Go broad first, then deep.

Update 2014: Two Women’s Studies grads recently found themselves reunited in the small Balkan country of Macedonia. Kaitlin Turck ’07, a foreign service officer for the State Department, and Cosmo Fujiyama ’07, a fellow at NYU Governance Lab collaborated to organize a workshop for youth NGO leaders on how to successfully run a social enterprise. After a few months as Education and Cultural Affairs Officer in Macedonia, Kaitlin realized that there was a real desire and need for information on social enterprises. Young leaders see the need for change in their community but don’t have the tools or the mentors to help formulate their ideas. And who better to lead a workshop on social enterprise than her W&M classmate Cosmo?? Cosmo, a Reynolds fellow in Social Entrepreneurship at NYU, founded a nonprofit organization in Honduras, worked at Ashoka as a senior intrapreneur and co-founded Social Impact House, an accelerator program for startup organizations. For one week, Cosmo visited Macedonia, giving workshops and inspiring many young people to put their ideas into action. It will be great to see what develops!

Virginia WaltersVirginia Walters (Women's Studies/Religious Studies): Environmental non-profit management
After graduating, Virginia and some other W&M graduates founded their own highly successful non-profit organization, the Back Porch Energy Initiative. Based in Richmond, VA, the organization works with communities around the country to cultivate local responses to the national and global issue of energy consumption.

Kaitlin Turck

Kaitlin Turck (Women's Studies/Hispanic Studies): Foreign service officer
This spring I am celebrating two years as a Foreign Service Officer. I am about to finish up my tour in Mexico, then it will be back to DC to learn Albanian and off to work in Public Affairs at the Embassy in Macedonia. My Mexican friends always want to know what I studied in order to be a diplomat. International relations? International business? I always happily explain that I studied Women's Studies! Honestly, Women's Studies has given me a unique perspective in my job, because right now I work in American Citizen Services, and I see a lot of women in trouble in Mexico. Having the right background knowledge to a wide variety of women's issues has certainly helped in many cases! (2012)

Update 2014: Two Women’s Studies grads recently found themselves reunited in the small Balkan country of Macedonia. Kaitlin Turck ’07, a foreign service officer for the State Department, and Cosmo Fujiyama ’07, a fellow at NYU Governance Lab collaborated to organize a workshop for youth NGO leaders on how to successfully run a social enterprise. After a few months as Education and Cultural Affairs Officer in Macedonia, Kaitlin realized that there was a real desire and need for information on social enterprises. Young leaders see the need for change in their community but don’t have the tools or the mentors to help formulate their ideas. And who better to lead a workshop on social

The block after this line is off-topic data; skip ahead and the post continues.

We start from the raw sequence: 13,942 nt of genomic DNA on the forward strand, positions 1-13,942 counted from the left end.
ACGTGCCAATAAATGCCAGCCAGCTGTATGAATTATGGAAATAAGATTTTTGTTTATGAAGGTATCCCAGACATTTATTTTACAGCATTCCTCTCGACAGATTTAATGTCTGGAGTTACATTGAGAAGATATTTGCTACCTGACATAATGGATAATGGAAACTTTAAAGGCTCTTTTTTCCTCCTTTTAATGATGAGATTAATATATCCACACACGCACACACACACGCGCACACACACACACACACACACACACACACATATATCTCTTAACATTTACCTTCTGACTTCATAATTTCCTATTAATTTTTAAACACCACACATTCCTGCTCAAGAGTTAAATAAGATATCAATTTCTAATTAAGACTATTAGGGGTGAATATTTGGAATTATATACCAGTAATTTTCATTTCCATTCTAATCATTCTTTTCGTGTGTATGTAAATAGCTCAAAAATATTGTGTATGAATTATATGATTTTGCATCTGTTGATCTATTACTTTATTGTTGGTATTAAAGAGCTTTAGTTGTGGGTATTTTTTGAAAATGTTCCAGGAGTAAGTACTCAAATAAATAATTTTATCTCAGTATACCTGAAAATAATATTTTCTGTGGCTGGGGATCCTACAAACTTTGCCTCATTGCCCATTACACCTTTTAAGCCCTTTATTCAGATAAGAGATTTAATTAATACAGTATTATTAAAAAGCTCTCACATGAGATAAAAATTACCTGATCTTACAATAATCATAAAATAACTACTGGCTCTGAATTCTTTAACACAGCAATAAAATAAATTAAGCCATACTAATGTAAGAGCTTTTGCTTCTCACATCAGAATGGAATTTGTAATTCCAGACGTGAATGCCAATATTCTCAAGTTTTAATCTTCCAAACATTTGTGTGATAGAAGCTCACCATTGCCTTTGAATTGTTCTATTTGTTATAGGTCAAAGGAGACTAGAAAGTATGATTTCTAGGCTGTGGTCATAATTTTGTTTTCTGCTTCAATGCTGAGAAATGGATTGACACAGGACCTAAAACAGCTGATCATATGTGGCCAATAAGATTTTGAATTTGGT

enterprise than her W&M classmate Cosmo?? Cosmo, a Reynolds fellow in Social Entrepreneurship at NYU, founded a nonprofit organization in Honduras, worked at Ashoka as a senior intrapreneur and co-founded Social Impact House, an accelerator program for startup organizations. For one week, Cosmo visited Macedonia, giving workshops and inspiring many young people to put their ideas into action. It will be great to see what develops!

Julie Price (Sociology/Women's Studies)Julie Price

I have been Development Associate for Grants at the National Women’s Law Center in DC since July 2011. NWLC recently celebrated 40 years of expanding opportunities for women and girls in the areas of family economic security, health and reproductive rights, education, and employment—with special attention given to the needs of low-income women and their families. Prior to joining NWLC, I spent four years working in development at Cristo Rey Jesuit High School in Baltimore. CRJ provides a rigorous college prep program with an innovative internship component to young men and women from low-income homes. (2012)